I find they become woody through age and/or heat. Some become pithy just from age. These are probably qualities that can be reduced with breeding but I find I have enough to toss any that are too woody or inedible. Sometimes you can tell if they’re pithy by pressing hard on them. If they give easily I find they’re pithy inside.

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Yea, I suspect so. One like that in the picture harvested in July would probably be pretty nasty, but late October is another story. Actually, one like that would never exist here in July, too hot and dry for it. That they turned out like in fall/winter was a nice little surprise since all I really wanted was tasty seed pods and soil improvement from letting the roots rot in place.

Yesterday I planted the Pinetree Garden Seeds Radish Mix.

“This is a mixture of most of the early maturing radishes we sell, plus a few surprises. You will get a wide selection of shapes and colors, plus a somewhat longer span of maturation, all from the same planting.”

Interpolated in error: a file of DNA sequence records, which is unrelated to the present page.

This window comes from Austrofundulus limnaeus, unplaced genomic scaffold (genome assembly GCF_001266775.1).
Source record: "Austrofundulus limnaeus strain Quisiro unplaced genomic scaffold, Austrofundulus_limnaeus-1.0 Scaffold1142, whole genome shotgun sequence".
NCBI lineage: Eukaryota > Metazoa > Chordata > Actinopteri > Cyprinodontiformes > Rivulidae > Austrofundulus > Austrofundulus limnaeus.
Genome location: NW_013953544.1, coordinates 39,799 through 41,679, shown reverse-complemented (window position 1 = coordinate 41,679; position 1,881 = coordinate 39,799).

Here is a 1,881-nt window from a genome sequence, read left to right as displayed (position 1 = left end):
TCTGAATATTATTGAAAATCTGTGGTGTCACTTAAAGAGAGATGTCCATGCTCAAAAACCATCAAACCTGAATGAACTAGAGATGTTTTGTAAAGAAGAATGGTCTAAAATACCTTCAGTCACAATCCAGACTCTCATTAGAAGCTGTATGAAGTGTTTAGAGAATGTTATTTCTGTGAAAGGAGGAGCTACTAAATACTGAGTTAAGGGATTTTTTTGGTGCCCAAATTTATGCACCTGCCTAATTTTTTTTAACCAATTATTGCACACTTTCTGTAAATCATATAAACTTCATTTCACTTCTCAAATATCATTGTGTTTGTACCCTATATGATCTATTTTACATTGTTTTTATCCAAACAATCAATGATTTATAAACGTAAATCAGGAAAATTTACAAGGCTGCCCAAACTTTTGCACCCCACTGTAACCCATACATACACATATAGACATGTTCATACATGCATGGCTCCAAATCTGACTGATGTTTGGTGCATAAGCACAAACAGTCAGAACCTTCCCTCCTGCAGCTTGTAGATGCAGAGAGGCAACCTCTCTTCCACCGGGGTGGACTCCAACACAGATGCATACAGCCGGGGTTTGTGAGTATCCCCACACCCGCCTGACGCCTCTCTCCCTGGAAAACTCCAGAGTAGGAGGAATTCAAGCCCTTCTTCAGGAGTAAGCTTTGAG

I’m intending to grow seed for next year’s landrace seed swap.

Oh bother. They sell an F1 radish. I guess I get to examine each plant for normal looking anthers.


Looks like they only offer a couple of round red F1s. You might be able to identify the suspects and cull them or only inspect the flowers on those instead of all the plants.

Seems like I read somewhere that people take these brassica seed pods and put them in a pillow case. Then jump up and down on them to bust them out. Does that sound right?

If it’s that easy then I’ll try that if I can get them dry enough. I’ve got nearly 10 gallons of seed pods so I considered being lazy and just planting the seed pods in a couple months.